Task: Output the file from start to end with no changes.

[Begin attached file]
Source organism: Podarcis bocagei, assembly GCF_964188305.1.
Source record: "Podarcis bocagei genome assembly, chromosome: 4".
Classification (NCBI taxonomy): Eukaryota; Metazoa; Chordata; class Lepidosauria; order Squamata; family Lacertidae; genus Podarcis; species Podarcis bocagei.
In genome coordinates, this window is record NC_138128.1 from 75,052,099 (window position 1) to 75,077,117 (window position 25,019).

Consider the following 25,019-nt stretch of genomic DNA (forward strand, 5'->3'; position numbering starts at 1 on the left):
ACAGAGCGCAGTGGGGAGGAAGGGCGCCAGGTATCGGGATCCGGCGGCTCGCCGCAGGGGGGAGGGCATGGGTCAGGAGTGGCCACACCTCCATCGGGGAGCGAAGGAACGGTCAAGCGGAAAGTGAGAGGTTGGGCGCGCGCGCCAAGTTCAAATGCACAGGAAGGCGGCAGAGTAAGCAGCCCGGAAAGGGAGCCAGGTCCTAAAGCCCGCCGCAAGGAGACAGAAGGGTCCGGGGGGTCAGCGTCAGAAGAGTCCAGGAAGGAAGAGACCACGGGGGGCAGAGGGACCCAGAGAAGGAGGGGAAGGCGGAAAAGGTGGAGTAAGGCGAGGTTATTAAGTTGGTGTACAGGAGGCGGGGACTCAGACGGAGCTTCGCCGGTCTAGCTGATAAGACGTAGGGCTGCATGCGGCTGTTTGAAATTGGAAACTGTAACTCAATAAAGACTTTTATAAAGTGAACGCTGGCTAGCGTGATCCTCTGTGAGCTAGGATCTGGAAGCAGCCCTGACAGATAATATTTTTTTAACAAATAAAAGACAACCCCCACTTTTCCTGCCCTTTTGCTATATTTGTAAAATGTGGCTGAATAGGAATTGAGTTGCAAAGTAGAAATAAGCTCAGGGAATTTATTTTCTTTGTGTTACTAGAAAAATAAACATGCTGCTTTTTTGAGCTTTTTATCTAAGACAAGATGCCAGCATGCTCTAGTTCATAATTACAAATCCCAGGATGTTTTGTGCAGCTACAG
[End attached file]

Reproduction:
Source organism: Podarcis bocagei, assembly GCF_964188305.1.
Source record: "Podarcis bocagei genome assembly, chromosome: 4".
Classification (NCBI taxonomy): Eukaryota; Metazoa; Chordata; class Lepidosauria; order Squamata; family Lacertidae; genus Podarcis; species Podarcis bocagei.
In genome coordinates, this window is record NC_138128.1 from 75,052,099 (window position 1) to 75,077,117 (window position 25,019).

Consider the following 25,019-nt stretch of genomic DNA (forward strand, 5'->3'; position numbering starts at 1 on the left):
ACAGAGCGCAGTGGGGAGGAAGGGCGCCAGGTATCGGGATCCGGCGGCTCGCCGCAGGGGGGAGGGCATGGGTCAGGAGTGGCCACACCTCCATCGGGGAGCGAAGGAACGGTCAAGCGGAAAGTGAGAGGTTGGGCGCGCGCGCCAAGTTCAAATGCACAGGAAGGCGGCAGAGTAAGCAGCCCGGAAAGGGAGCCAGGTCCTAAAGCCCGCCGCAAGGAGACAGAAGGGTCCGGGGGGTCAGCGTCAGAAGAGTCCAGGAAGGAAGAGACCACGGGGGGCAGAGGGACCCAGAGAAGGAGGGGAAGGCGGAAAAGGTGGAGTAAGGCGAGGTTATTAAGTTGGTGTACAGGAGGCGGGGACTCAGACGGAGCTTCGCCGGTCTAGCTGATAAGACGTAGGGCTGCATGCGGCTGTTTGAAATTGGAAACTGTAACTCAATAAAGACTTTTATAAAGTGAACGCTGGCTAGCGTGATCCTCTGTGAGCTAGGATCTGGAAGCAGCCCTGACAGATAATATTTTTTTAACAAATAAAAGACAACCCCCACTTTTCCTGCCCTTTTGCTATATTTGTAAAATGTGGCTGAATAGGAATTGAGTTGCAAAGTAGAAATAAGCTCAGGGAATTTATTTTCTTTGTGTTACTAGAAAAATAAACATGCTGCTTTTTTGAGCTTTTTATCTAAGACAAGATGCCAGCATGCTCTAGTTCATAATTACAAATCCCAGGATGTTTTGTGCAGCTACAG